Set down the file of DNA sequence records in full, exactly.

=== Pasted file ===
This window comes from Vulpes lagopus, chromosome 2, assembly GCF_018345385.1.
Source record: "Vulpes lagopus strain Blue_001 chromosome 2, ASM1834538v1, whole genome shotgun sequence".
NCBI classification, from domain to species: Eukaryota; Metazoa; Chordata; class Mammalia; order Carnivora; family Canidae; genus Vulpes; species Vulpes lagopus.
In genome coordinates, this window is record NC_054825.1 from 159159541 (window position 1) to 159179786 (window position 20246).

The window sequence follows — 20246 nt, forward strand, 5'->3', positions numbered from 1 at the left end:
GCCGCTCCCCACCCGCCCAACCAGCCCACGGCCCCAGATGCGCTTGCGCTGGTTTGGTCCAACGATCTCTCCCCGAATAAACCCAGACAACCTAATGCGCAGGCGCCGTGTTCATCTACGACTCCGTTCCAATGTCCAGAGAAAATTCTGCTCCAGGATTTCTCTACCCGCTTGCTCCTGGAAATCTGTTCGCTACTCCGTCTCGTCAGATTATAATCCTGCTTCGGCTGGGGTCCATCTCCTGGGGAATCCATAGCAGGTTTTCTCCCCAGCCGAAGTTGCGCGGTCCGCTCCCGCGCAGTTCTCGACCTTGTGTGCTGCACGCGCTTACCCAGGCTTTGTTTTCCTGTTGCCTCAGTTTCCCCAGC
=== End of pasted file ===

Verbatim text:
This window comes from Vulpes lagopus, chromosome 2, assembly GCF_018345385.1.
Source record: "Vulpes lagopus strain Blue_001 chromosome 2, ASM1834538v1, whole genome shotgun sequence".
NCBI classification, from domain to species: Eukaryota; Metazoa; Chordata; class Mammalia; order Carnivora; family Canidae; genus Vulpes; species Vulpes lagopus.
In genome coordinates, this window is record NC_054825.1 from 159159541 (window position 1) to 159179786 (window position 20246).

The window sequence follows — 20246 nt, forward strand, 5'->3', positions numbered from 1 at the left end:
GCCGCTCCCCACCCGCCCAACCAGCCCACGGCCCCAGATGCGCTTGCGCTGGTTTGGTCCAACGATCTCTCCCCGAATAAACCCAGACAACCTAATGCGCAGGCGCCGTGTTCATCTACGACTCCGTTCCAATGTCCAGAGAAAATTCTGCTCCAGGATTTCTCTACCCGCTTGCTCCTGGAAATCTGTTCGCTACTCCGTCTCGTCAGATTATAATCCTGCTTCGGCTGGGGTCCATCTCCTGGGGAATCCATAGCAGGTTTTCTCCCCAGCCGAAGTTGCGCGGTCCGCTCCCGCGCAGTTCTCGACCTTGTGTGCTGCACGCGCTTACCCAGGCTTTGTTTTCCTGTTGCCTCAGTTTCCCCAGC